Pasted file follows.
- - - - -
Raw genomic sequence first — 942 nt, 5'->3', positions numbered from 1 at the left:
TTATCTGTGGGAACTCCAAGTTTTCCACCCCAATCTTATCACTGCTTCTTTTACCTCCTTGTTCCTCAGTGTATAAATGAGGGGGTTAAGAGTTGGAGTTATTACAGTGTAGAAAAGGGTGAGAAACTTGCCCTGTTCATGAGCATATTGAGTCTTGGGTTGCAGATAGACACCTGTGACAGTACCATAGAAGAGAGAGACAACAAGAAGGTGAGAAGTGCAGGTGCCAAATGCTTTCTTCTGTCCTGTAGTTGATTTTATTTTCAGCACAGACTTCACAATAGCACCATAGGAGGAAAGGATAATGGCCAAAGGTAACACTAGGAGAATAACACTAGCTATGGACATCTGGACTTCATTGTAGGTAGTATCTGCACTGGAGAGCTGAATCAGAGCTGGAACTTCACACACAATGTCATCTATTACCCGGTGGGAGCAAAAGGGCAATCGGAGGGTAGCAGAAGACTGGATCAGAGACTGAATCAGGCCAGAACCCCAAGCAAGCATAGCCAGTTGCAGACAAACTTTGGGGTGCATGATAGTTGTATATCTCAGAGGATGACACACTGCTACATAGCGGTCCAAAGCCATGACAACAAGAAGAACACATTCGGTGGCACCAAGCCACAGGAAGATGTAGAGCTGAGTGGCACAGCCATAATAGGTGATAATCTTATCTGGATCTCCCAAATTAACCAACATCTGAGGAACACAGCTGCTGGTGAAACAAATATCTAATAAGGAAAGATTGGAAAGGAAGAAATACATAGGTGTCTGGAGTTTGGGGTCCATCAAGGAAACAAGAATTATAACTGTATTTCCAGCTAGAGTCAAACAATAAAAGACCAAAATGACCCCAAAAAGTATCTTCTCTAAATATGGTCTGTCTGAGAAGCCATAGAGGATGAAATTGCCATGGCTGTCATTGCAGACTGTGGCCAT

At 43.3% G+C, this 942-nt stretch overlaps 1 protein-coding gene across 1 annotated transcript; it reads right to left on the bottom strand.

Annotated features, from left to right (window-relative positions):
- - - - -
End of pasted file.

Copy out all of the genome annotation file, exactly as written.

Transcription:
Raw genomic sequence first — 942 nt, 5'->3', positions numbered from 1 at the left:
TTATCTGTGGGAACTCCAAGTTTTCCACCCCAATCTTATCACTGCTTCTTTTACCTCCTTGTTCCTCAGTGTATAAATGAGGGGGTTAAGAGTTGGAGTTATTACAGTGTAGAAAAGGGTGAGAAACTTGCCCTGTTCATGAGCATATTGAGTCTTGGGTTGCAGATAGACACCTGTGACAGTACCATAGAAGAGAGAGACAACAAGAAGGTGAGAAGTGCAGGTGCCAAATGCTTTCTTCTGTCCTGTAGTTGATTTTATTTTCAGCACAGACTTCACAATAGCACCATAGGAGGAAAGGATAATGGCCAAAGGTAACACTAGGAGAATAACACTAGCTATGGACATCTGGACTTCATTGTAGGTAGTATCTGCACTGGAGAGCTGAATCAGAGCTGGAACTTCACACACAATGTCATCTATTACCCGGTGGGAGCAAAAGGGCAATCGGAGGGTAGCAGAAGACTGGATCAGAGACTGAATCAGGCCAGAACCCCAAGCAAGCATAGCCAGTTGCAGACAAACTTTGGGGTGCATGATAGTTGTATATCTCAGAGGATGACACACTGCTACATAGCGGTCCAAAGCCATGACAACAAGAAGAACACATTCGGTGGCACCAAGCCACAGGAAGATGTAGAGCTGAGTGGCACAGCCATAATAGGTGATAATCTTATCTGGATCTCCCAAATTAACCAACATCTGAGGAACACAGCTGCTGGTGAAACAAATATCTAATAAGGAAAGATTGGAAAGGAAGAAATACATAGGTGTCTGGAGTTTGGGGTCCATCAAGGAAACAAGAATTATAACTGTATTTCCAGCTAGAGTCAAACAATAAAAGACCAAAATGACCCCAAAAAGTATCTTCTCTAAATATGGTCTGTCTGAGAAGCCATAGAGGATGAAATTGCCATGGCTGTCATTGCAGACTGTGGCCAT

At 43.3% G+C, this 942-nt stretch overlaps 1 protein-coding gene across 1 annotated transcript; it reads right to left on the bottom strand.

Annotated features, from left to right (window-relative positions):